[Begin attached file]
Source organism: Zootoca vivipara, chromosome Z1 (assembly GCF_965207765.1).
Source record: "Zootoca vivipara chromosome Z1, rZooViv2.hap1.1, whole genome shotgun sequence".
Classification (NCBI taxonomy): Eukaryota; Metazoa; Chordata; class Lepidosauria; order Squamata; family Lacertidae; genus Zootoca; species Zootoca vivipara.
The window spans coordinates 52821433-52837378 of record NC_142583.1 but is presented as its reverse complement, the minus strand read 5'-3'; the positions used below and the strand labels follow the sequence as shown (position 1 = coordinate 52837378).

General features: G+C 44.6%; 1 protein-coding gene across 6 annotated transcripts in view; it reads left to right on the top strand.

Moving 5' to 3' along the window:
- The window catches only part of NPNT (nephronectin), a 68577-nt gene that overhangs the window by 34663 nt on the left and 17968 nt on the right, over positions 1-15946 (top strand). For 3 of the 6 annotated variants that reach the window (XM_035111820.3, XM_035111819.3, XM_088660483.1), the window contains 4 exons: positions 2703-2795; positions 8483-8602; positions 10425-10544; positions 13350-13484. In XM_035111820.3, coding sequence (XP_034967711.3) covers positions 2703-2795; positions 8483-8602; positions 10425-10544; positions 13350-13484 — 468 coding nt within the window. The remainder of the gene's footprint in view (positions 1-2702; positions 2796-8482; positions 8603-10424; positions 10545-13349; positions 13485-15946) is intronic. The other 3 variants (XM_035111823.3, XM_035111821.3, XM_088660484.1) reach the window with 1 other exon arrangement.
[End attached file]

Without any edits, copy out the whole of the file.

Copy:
Source organism: Zootoca vivipara, chromosome Z1 (assembly GCF_965207765.1).
Source record: "Zootoca vivipara chromosome Z1, rZooViv2.hap1.1, whole genome shotgun sequence".
Classification (NCBI taxonomy): Eukaryota; Metazoa; Chordata; class Lepidosauria; order Squamata; family Lacertidae; genus Zootoca; species Zootoca vivipara.
The window spans coordinates 52821433-52837378 of record NC_142583.1 but is presented as its reverse complement, the minus strand read 5'-3'; the positions used below and the strand labels follow the sequence as shown (position 1 = coordinate 52837378).

General features: G+C 44.6%; 1 protein-coding gene across 6 annotated transcripts in view; it reads left to right on the top strand.

Moving 5' to 3' along the window:
- The window catches only part of NPNT (nephronectin), a 68577-nt gene that overhangs the window by 34663 nt on the left and 17968 nt on the right, over positions 1-15946 (top strand). For 3 of the 6 annotated variants that reach the window (XM_035111820.3, XM_035111819.3, XM_088660483.1), the window contains 4 exons: positions 2703-2795; positions 8483-8602; positions 10425-10544; positions 13350-13484. In XM_035111820.3, coding sequence (XP_034967711.3) covers positions 2703-2795; positions 8483-8602; positions 10425-10544; positions 13350-13484 — 468 coding nt within the window. The remainder of the gene's footprint in view (positions 1-2702; positions 2796-8482; positions 8603-10424; positions 10545-13349; positions 13485-15946) is intronic. The other 3 variants (XM_035111823.3, XM_035111821.3, XM_088660484.1) reach the window with 1 other exon arrangement.